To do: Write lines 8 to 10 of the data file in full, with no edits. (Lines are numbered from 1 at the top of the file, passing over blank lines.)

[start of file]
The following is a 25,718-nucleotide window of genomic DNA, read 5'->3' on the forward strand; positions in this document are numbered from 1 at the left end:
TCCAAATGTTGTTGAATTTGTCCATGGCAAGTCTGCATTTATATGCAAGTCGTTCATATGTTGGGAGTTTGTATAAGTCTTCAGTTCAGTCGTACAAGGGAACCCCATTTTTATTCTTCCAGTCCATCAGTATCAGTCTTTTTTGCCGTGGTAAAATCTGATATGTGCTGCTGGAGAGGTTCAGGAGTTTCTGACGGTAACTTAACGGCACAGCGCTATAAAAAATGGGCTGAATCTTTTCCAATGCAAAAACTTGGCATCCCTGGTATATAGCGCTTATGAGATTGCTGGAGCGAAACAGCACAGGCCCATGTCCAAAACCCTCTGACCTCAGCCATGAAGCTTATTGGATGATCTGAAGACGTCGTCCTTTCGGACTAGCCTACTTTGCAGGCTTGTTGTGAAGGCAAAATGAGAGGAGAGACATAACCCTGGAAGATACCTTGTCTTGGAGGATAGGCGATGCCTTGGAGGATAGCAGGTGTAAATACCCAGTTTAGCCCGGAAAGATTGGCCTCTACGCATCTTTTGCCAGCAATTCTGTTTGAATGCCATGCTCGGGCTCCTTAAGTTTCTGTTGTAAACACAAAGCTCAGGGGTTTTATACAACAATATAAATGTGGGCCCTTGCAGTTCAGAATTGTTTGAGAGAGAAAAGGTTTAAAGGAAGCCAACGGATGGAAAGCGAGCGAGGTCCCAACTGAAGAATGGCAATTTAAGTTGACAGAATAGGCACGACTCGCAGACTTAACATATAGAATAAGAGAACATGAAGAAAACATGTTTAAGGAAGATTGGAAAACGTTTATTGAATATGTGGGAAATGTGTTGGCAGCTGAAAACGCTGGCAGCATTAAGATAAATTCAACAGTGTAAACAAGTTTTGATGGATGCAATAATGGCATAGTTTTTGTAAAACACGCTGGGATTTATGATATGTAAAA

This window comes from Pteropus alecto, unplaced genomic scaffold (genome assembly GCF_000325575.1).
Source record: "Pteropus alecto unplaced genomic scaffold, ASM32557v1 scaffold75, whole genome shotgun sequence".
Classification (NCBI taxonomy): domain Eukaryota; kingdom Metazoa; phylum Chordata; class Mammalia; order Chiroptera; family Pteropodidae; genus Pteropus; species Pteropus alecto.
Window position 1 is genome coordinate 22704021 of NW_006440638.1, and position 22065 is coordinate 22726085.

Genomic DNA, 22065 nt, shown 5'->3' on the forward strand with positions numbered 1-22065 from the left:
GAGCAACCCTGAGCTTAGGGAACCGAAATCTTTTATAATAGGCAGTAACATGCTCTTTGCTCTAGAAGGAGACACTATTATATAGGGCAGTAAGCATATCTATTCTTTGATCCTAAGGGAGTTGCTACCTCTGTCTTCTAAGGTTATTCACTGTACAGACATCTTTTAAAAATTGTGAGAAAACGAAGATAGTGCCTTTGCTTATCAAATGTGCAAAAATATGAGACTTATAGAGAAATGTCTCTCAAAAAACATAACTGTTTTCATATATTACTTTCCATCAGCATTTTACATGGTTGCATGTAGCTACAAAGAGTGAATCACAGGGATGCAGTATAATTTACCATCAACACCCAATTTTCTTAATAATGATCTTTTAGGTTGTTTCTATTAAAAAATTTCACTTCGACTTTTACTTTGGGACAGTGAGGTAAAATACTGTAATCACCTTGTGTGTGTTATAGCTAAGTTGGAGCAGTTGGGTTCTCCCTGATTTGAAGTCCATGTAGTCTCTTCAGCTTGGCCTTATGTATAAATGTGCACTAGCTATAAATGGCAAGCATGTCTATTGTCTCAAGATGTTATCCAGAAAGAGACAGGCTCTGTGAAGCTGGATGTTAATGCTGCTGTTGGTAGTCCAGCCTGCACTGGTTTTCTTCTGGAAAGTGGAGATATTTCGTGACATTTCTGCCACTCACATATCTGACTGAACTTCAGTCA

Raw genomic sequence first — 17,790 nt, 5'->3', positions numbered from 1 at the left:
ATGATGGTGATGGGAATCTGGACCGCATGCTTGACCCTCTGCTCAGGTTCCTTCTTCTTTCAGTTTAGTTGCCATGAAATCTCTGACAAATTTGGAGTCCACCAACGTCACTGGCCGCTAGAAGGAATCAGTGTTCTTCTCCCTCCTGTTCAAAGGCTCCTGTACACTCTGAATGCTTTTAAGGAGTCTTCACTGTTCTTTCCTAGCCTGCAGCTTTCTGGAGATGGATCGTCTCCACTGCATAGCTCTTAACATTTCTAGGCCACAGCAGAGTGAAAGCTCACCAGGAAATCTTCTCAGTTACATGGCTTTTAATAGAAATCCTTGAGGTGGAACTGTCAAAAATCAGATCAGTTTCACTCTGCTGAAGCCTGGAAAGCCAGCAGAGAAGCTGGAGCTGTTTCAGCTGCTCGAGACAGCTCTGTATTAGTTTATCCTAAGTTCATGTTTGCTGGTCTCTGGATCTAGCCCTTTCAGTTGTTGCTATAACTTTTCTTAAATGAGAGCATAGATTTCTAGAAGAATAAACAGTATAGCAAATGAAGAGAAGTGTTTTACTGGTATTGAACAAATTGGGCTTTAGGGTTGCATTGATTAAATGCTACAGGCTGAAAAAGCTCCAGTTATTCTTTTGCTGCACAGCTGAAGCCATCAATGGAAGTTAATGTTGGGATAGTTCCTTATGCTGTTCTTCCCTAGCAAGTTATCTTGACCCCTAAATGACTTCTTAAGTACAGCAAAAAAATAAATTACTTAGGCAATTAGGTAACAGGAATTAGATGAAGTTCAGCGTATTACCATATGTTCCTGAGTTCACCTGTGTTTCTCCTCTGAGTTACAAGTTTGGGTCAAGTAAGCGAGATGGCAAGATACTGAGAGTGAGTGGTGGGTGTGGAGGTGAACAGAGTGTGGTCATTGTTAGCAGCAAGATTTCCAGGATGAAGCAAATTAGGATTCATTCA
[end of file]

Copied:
GAGCAACCCTGAGCTTAGGGAACCGAAATCTTTTATAATAGGCAGTAACATGCTCTTTGCTCTAGAAGGAGACACTATTATATAGGGCAGTAAGCATATCTATTCTTTGATCCTAAGGGAGTTGCTACCTCTGTCTTCTAAGGTTATTCACTGTACAGACATCTTTTAAAAATTGTGAGAAAACGAAGATAGTGCCTTTGCTTATCAAATGTGCAAAAATATGAGACTTATAGAGAAATGTCTCTCAAAAAACATAACTGTTTTCATATATTACTTTCCATCAGCATTTTACATGGTTGCATGTAGCTACAAAGAGTGAATCACAGGGATGCAGTATAATTTACCATCAACACCCAATTTTCTTAATAATGATCTTTTAGGTTGTTTCTATTAAAAAATTTCACTTCGACTTTTACTTTGGGACAGTGAGGTAAAATACTGTAATCACCTTGTGTGTGTTATAGCTAAGTTGGAGCAGTTGGGTTCTCCCTGATTTGAAGTCCATGTAGTCTCTTCAGCTTGGCCTTATGTATAAATGTGCACTAGCTATAAATGGCAAGCATGTCTATTGTCTCAAGATGTTATCCAGAAAGAGACAGGCTCTGTGAAGCTGGATGTTAATGCTGCTGTTGGTAGTCCAGCCTGCACTGGTTTTCTTCTGGAAAGTGGAGATATTTCGTGACATTTCTGCCACTCACATATCTGACTGAACTTCAGTCA

Raw genomic sequence first — 17,790 nt, 5'->3', positions numbered from 1 at the left:
ATGATGGTGATGGGAATCTGGACCGCATGCTTGACCCTCTGCTCAGGTTCCTTCTTCTTTCAGTTTAGTTGCCATGAAATCTCTGACAAATTTGGAGTCCACCAACGTCACTGGCCGCTAGAAGGAATCAGTGTTCTTCTCCCTCCTGTTCAAAGGCTCCTGTACACTCTGAATGCTTTTAAGGAGTCTTCACTGTTCTTTCCTAGCCTGCAGCTTTCTGGAGATGGATCGTCTCCACTGCATAGCTCTTAACATTTCTAGGCCACAGCAGAGTGAAAGCTCACCAGGAAATCTTCTCAGTTACATGGCTTTTAATAGAAATCCTTGAGGTGGAACTGTCAAAAATCAGATCAGTTTCACTCTGCTGAAGCCTGGAAAGCCAGCAGAGAAGCTGGAGCTGTTTCAGCTGCTCGAGACAGCTCTGTATTAGTTTATCCTAAGTTCATGTTTGCTGGTCTCTGGATCTAGCCCTTTCAGTTGTTGCTATAACTTTTCTTAAATGAGAGCATAGATTTCTAGAAGAATAAACAGTATAGCAAATGAAGAGAAGTGTTTTACTGGTATTGAACAAATTGGGCTTTAGGGTTGCATTGATTAAATGCTACAGGCTGAAAAAGCTCCAGTTATTCTTTTGCTGCACAGCTGAAGCCATCAATGGAAGTTAATGTTGGGATAGTTCCTTATGCTGTTCTTCCCTAGCAAGTTATCTTGACCCCTAAATGACTTCTTAAGTACAGCAAAAAAATAAATTACTTAGGCAATTAGGTAACAGGAATTAGATGAAGTTCAGCGTATTACCATATGTTCCTGAGTTCACCTGTGTTTCTCCTCTGAGTTACAAGTTTGGGTCAAGTAAGCGAGATGGCAAGATACTGAGAGTGAGTGGTGGGTGTGGAGGTGAACAGAGTGTGGTCATTGTTAGCAGCAAGATTTCCAGGATGAAGCAAATTAGGATTCATTCA